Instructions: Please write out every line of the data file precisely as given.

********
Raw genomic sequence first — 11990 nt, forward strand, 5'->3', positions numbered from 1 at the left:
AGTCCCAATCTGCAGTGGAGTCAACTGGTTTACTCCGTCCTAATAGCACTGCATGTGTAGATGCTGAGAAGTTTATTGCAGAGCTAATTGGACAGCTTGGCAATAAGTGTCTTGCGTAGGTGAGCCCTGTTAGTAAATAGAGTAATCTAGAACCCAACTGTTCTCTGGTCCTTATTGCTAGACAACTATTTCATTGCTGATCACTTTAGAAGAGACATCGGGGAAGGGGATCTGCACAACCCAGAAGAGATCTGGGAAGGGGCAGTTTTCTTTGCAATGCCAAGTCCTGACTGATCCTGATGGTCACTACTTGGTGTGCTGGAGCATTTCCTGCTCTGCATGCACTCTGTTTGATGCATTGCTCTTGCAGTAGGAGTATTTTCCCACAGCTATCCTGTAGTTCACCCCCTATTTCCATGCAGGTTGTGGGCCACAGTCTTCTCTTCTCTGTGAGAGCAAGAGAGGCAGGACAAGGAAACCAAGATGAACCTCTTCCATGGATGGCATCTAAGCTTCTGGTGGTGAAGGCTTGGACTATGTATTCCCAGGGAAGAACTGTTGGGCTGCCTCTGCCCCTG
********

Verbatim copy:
Raw genomic sequence first — 11990 nt, forward strand, 5'->3', positions numbered from 1 at the left:
AGTCCCAATCTGCAGTGGAGTCAACTGGTTTACTCCGTCCTAATAGCACTGCATGTGTAGATGCTGAGAAGTTTATTGCAGAGCTAATTGGACAGCTTGGCAATAAGTGTCTTGCGTAGGTGAGCCCTGTTAGTAAATAGAGTAATCTAGAACCCAACTGTTCTCTGGTCCTTATTGCTAGACAACTATTTCATTGCTGATCACTTTAGAAGAGACATCGGGGAAGGGGATCTGCACAACCCAGAAGAGATCTGGGAAGGGGCAGTTTTCTTTGCAATGCCAAGTCCTGACTGATCCTGATGGTCACTACTTGGTGTGCTGGAGCATTTCCTGCTCTGCATGCACTCTGTTTGATGCATTGCTCTTGCAGTAGGAGTATTTTCCCACAGCTATCCTGTAGTTCACCCCCTATTTCCATGCAGGTTGTGGGCCACAGTCTTCTCTTCTCTGTGAGAGCAAGAGAGGCAGGACAAGGAAACCAAGATGAACCTCTTCCATGGATGGCATCTAAGCTTCTGGTGGTGAAGGCTTGGACTATGTATTCCCAGGGAAGAACTGTTGGGCTGCCTCTGCCCCTG